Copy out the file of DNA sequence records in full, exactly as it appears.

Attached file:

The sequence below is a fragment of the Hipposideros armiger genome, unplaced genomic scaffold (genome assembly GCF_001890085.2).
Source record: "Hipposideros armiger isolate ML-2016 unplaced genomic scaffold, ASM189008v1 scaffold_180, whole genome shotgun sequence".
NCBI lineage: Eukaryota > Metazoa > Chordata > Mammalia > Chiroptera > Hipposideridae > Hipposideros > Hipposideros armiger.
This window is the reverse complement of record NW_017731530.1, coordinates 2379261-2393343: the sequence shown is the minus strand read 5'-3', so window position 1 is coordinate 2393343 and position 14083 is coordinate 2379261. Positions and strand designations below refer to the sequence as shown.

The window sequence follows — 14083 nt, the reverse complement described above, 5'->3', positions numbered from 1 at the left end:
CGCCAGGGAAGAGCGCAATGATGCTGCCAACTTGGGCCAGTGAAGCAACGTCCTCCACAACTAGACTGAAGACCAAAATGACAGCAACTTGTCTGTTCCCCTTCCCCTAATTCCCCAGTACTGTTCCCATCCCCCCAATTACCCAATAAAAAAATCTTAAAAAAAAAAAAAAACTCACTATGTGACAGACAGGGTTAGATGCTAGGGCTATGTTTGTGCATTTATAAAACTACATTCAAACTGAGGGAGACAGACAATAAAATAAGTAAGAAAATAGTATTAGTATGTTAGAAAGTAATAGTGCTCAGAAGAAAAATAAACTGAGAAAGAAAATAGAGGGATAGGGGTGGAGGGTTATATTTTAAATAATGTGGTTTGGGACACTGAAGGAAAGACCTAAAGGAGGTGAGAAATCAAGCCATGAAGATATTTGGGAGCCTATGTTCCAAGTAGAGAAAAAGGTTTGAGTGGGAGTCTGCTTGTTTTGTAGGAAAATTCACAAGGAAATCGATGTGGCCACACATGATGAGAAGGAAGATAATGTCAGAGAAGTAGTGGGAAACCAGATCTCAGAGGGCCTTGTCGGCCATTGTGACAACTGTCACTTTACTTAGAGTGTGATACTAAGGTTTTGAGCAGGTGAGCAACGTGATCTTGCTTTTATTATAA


The sequence below is a fragment of the Hipposideros armiger genome, unplaced genomic scaffold (genome assembly GCF_001890085.2).
Source record: "Hipposideros armiger isolate ML-2016 unplaced genomic scaffold, ASM189008v1 scaffold_180, whole genome shotgun sequence".
NCBI lineage: Eukaryota > Metazoa > Chordata > Mammalia > Chiroptera > Hipposideridae > Hipposideros > Hipposideros armiger.
This window is the reverse complement of record NW_017731530.1, coordinates 2379261-2393343: the sequence shown is the minus strand read 5'-3', so window position 1 is coordinate 2393343 and position 14083 is coordinate 2379261. Positions and strand designations below refer to the sequence as shown.

The window sequence follows — 14083 nt, the reverse complement described above, 5'->3', positions numbered from 1 at the left end:
CGCCAGGGAAGAGCGCAATGATGCTGCCAACTTGGGCCAGTGAAGCAACGTCCTCCACAACTAGACTGAAGACCAAAATGACAGCAACTTGTCTGTTCCCCTTCCCCTAATTCCCCAGTACTGTTCCCATCCCCCCAATTACCCAATAAAAAAATCTTAAAAAAAAAAAAAAACTCACTATGTGACAGACAGGGTTAGATGCTAGGGCTATGTTTGTGCATTTATAAAACTACATTCAAACTGAGGGAGACAGACAATAAAATAAGTAAGAAAATAGTATTAGTATGTTAGAAAGTAATAGTGCTCAGAAGAAAAATAAACTGAGAAAGAAAATAGAGGGATAGGGGTGGAGGGTTATATTTTAAATAATGTGGTTTGGGACACTGAAGGAAAGACCTAAAGGAGGTGAGAAATCAAGCCATGAAGATATTTGGGAGCCTATGTTCCAAGTAGAGAAAAAGGTTTGAGTGGGAGTCTGCTTGTTTTGTAGGAAAATTCACAAGGAAATCGATGTGGCCACACATGATGAGAAGGAAGATAATGTCAGAGAAGTAGTGGGAAACCAGATCTCAGAGGGCCTTGTCGGCCATTGTGACAACTGTCACTTTACTTAGAGTGTGATACTAAGGTTTTGAGCAGGTGAGCAACGTGATCTTGCTTTTATTATAA